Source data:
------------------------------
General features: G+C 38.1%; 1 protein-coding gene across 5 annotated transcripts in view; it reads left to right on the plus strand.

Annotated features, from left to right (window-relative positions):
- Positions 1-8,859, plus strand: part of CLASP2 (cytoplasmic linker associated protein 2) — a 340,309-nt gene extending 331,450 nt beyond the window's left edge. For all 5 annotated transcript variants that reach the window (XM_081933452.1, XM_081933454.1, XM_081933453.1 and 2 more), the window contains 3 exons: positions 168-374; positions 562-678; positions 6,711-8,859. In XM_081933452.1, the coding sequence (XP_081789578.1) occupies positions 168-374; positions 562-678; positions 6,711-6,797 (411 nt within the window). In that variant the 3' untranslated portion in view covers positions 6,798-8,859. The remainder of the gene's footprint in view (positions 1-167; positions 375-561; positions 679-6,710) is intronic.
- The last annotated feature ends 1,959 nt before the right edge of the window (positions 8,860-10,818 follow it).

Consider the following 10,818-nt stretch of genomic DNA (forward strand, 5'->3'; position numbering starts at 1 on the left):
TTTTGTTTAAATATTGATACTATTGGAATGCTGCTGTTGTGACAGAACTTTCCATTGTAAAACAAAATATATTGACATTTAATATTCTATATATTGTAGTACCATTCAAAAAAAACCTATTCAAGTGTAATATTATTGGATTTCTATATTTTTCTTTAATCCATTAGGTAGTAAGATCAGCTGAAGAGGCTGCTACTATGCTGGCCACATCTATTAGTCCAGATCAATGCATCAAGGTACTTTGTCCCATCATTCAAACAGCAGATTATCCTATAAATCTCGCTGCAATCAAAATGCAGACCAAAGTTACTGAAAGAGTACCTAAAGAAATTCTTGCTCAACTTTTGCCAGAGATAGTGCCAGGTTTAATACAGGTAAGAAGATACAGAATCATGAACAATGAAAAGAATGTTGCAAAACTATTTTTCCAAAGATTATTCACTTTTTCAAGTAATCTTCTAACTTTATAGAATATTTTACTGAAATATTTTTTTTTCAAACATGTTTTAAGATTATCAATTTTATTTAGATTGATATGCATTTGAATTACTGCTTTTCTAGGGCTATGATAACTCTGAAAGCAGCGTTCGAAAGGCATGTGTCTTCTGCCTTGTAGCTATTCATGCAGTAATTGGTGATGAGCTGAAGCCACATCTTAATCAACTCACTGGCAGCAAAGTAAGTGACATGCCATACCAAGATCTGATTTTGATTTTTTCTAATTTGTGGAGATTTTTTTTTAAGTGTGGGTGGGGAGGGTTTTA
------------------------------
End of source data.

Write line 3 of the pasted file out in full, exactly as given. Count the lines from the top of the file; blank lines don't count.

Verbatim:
- Positions 1-8,859, plus strand: part of CLASP2 (cytoplasmic linker associated protein 2) — a 340,309-nt gene extending 331,450 nt beyond the window's left edge. For all 5 annotated transcript variants that reach the window (XM_081933452.1, XM_081933454.1, XM_081933453.1 and 2 more), the window contains 3 exons: positions 168-374; positions 562-678; positions 6,711-8,859. In XM_081933452.1, the coding sequence (XP_081789578.1) occupies positions 168-374; positions 562-678; positions 6,711-6,797 (411 nt within the window). In that variant the 3' untranslated portion in view covers positions 6,798-8,859. The remainder of the gene's footprint in view (positions 1-167; positions 375-561; positions 679-6,710) is intronic.